We see they tracked about the same to start with, then at the beginning of November Paddock 4 suddenly used significantly more water from the 0 ‑ 30 cm root zone than did Paddock 3. This is around the time the canopies reached full ground cover.

Our observations of the crops suggest Paddock 3 had more canopy so we thought it would be using more water than Paddock 4. Looking at the lower parts of Graphs 3a and 4a, we see that Paddock 3 used more water from deeper in the profile at 40 – 50 cm.

We did some Visual Soil Assessments and found more evidence of soil compaction in Paddock 4. Being the main gate access into the area it has seen more tractors, trucks and paddock forklift activity. So we expected to see compaction limiting root development.

Now lets look at the water content in the whole soil profile, right down to 80 cm, presumably well past any pea roots (Figures Paddock 3b and Paddock 4b).

HydroServices_Paddock 3_Peas_0-80_2013-12-03   HydroServices_Paddock 4_Peas_0-80_2013-12-03

The first thing to notice is much higher water storage, because 80 cm of soil has more readily available water than 30 cm of soil. So now Full Point is 314  mm and Refill Point is 232 mm giving 82 mm of readily available water for our crop to grow before we would need to irrigate.

When we compare these two graphs we get a different picture. Now we see the two crops using similar amounts of water through until 14 November. After that, Paddock 3 (the fuller canopy and better soil condition) used slightly more water than Paddock 4, and actually hit Refill Point a day or so earlier.

Overall, it seems our Paddock 3 crop is getting more water from deeper in the profile, accessing water from 50 ‑ 80 cm deep.

For a lower price crop like peas, reducing costs makes a big difference. Can avoiding compaction save the need to irrigate? 

How deep are your crops’ roots?

Starter Nitrogen for Vining Peas


One question raised in the MicroFarm Discussion Group was whether a starter fertiliser might enhance vining pea yields.

MicroFarm soil testing showed bckground fertility was good. So it was questionable whether to apply anything. Numerous Plant & Food Research and Foundation for Arable Research trials have demonstrated no economic response of seed peas to applied fertiliser. Would vining peas be any different?


Mark Redshaw, our Ballance AgriNutrients Advisor, put a simple comparison together in Paddocks 3 and 4, both planted with the same Ashton variety on the same day.

Background soil fertility (0-15 cm) was measured before any fertiliser was applied. Available N was 121 in Paddock 3 and 82 kg N/ha in Paddock 4. Other key fertility indicators (pH, Olsen P, MAF K) were within optimum ranges suggested for peas in both paddocks. The only limiting factor was Sulphur. Sulphate levels ranged from 1-3mg/kg.


At planting:

  • Paddock 3 received 100 kg/ha of PhasedN (25.3%N, 28.5%S and 5.7%Ca)
  • Paddock 4 received 100 kg/ha of Sulphur Gain Pure (95%S)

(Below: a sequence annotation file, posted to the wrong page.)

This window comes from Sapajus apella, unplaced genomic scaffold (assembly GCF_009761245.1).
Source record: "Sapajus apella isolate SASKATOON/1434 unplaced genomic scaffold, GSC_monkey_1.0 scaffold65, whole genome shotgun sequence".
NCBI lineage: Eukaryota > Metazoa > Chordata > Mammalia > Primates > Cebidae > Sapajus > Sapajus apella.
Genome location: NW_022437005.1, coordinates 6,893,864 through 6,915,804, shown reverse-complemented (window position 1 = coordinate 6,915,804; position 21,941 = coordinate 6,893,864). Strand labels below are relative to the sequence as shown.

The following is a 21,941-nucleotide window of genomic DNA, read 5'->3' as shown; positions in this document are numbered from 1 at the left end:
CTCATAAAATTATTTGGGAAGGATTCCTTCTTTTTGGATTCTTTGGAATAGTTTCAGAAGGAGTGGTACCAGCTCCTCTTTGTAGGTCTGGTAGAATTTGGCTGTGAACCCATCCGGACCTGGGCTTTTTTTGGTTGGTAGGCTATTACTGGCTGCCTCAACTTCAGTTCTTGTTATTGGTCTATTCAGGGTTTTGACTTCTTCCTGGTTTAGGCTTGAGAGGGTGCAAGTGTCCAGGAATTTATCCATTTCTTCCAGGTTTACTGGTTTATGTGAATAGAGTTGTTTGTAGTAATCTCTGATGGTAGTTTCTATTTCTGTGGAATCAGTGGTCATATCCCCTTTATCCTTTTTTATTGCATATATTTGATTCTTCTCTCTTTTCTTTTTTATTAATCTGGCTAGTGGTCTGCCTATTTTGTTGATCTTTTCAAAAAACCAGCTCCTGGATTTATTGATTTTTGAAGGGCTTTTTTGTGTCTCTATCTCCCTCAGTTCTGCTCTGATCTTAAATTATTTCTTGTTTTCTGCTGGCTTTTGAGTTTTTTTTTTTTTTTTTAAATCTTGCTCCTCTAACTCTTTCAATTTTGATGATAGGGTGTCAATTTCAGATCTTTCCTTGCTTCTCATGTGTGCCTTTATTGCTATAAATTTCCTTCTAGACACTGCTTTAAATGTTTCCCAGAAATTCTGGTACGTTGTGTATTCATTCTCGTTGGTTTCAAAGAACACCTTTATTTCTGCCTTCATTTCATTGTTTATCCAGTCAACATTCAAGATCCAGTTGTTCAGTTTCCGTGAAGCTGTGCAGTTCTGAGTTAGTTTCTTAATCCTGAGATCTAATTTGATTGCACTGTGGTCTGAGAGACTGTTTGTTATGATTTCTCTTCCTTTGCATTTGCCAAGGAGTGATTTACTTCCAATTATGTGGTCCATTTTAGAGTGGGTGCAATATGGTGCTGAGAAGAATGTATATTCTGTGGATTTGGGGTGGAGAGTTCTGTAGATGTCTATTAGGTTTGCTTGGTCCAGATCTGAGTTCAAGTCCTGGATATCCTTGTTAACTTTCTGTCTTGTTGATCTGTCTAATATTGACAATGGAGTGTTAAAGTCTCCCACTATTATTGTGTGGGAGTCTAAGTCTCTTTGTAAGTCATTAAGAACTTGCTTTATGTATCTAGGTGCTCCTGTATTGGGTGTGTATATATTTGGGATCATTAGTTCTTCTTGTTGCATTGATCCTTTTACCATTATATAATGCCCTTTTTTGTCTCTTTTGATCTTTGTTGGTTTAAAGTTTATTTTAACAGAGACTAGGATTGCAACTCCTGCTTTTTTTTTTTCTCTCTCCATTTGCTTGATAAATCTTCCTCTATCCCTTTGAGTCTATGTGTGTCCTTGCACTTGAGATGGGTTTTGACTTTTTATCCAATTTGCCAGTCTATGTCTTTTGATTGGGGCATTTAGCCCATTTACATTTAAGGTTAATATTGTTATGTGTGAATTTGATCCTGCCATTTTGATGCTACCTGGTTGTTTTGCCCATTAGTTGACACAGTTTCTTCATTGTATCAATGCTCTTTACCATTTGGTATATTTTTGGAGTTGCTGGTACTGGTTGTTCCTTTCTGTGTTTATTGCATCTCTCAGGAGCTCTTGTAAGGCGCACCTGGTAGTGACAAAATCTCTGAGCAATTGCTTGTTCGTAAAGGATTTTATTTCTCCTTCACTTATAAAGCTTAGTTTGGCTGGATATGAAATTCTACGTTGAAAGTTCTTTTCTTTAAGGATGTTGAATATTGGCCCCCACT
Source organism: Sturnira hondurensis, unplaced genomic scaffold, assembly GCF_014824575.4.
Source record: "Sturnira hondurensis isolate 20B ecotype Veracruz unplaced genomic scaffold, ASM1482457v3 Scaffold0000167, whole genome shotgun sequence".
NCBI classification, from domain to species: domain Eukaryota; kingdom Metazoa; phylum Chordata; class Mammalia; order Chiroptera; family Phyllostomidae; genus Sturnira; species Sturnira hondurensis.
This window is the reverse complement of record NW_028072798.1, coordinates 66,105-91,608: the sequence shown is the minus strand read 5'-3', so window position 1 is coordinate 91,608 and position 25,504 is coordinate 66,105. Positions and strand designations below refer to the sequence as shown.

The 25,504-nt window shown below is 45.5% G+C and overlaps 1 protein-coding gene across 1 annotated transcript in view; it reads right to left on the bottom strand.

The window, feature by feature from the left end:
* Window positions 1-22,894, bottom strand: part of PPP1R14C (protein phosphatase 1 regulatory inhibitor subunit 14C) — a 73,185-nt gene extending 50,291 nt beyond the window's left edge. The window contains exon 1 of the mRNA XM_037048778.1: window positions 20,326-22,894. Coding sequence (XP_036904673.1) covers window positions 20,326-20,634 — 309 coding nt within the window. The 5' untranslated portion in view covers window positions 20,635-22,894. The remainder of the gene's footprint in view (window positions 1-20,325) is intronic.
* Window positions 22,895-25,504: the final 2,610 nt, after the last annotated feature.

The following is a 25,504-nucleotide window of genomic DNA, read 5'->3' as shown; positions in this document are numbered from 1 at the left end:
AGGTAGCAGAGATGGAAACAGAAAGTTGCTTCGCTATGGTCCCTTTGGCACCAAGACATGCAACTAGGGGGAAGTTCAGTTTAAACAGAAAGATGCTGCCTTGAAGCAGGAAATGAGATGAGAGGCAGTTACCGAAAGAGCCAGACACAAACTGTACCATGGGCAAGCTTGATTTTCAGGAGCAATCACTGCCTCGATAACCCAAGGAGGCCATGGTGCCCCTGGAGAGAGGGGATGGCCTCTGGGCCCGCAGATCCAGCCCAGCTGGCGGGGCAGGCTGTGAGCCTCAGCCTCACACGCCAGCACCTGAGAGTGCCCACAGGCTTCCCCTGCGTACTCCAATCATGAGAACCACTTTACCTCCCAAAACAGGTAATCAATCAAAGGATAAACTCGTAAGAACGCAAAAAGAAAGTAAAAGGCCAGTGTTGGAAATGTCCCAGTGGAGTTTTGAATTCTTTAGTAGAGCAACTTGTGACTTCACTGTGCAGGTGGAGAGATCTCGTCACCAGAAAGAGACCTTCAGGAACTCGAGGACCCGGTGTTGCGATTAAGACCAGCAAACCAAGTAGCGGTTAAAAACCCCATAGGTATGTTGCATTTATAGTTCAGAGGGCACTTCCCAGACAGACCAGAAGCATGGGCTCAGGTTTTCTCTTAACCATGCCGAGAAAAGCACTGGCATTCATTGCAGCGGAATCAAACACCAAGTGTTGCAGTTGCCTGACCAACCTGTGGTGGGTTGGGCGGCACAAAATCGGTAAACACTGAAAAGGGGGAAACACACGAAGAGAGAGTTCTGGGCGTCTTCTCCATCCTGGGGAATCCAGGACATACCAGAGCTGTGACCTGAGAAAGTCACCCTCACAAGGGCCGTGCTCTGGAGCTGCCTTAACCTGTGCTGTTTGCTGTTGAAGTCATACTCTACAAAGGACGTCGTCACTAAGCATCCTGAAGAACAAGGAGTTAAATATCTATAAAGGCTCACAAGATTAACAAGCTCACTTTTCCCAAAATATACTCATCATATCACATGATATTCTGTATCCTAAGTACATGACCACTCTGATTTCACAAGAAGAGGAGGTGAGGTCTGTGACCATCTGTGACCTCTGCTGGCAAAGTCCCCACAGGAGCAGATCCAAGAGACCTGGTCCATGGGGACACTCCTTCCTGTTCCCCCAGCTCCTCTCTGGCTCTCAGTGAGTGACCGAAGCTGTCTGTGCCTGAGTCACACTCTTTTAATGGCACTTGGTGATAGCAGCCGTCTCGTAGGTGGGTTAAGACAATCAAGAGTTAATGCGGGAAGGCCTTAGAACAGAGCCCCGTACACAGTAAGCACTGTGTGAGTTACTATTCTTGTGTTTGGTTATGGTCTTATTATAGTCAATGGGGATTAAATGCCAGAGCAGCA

Soil conditions were not ideal with moisture levels quite high, and compromises being made around fertiliser rates due to size of paddocks.

The fertiliser was applied with the planter to avoid an extra pass- but separation of product and seed was compromised due to soil conditions. High slug numbers were noted.


With the exception of fertiliser practice both paddocks were managed identically during the season. Neither paddock was irrigated.


Paul Johnstone, a Plant & Food Research member of the Discussion Group, and colleagues observed the comparison, took measurements and analysed the data collected.

At maturity they harvested plants from three sample areas (each 0.75 m2) in each paddock. For each sample they:

  • Determined the plant population
  • Calculated total plant biomass and fresh yields
  • Calculated the key components of yield (number of pods per plant, number of peas per pod, and mean mass of individual peas)
  • Measured quality using TR score.



Visually, Paddock 4 appeared to have a weaker canopy throughout the season. Soil investigation also indicated the paddock had poorer soil structure related to historical compaction.

Plant population

Paddock 4 had more plants per m2 than Paddock 3 but there was little evidence to suggest this was related to the starter fertiliser. In both paddocks, plant populations were considerably lower than the planting target of 110 plants per m2.

Crop roots were not inspected for nitrogen fixation activity.

Yield and yield components

Overall fresh yields varied greatly, ranging from 7.8 to 13.8 t/ha across the individual samples. On average there were between 5-6 pods per plant, with each pod containing 6 peas averaging around 0.4 g per pea.

Starter fertiliser practice did not affect total plant biomass, fresh pea yield or the components of yield (pod number, pea number and mean pea mass) even when variable plant population was considered.


TR scores were 120 in Paddock 3 and 126 in Paddock 4. These are higher than optimal for processing (usual target is 110-115) indicating that the crop was harvested a day or two late.

There was no effect of the different starter fertilisers on TR scores.

Bottom line

At this site there was no evidence of a yield or quality response to increased N supply at planting.

This was despite a visually weaker canopy where no N fertiliser was applied. The canopy weakness may have been related to soil compaction in the paddock rather than N deficiency.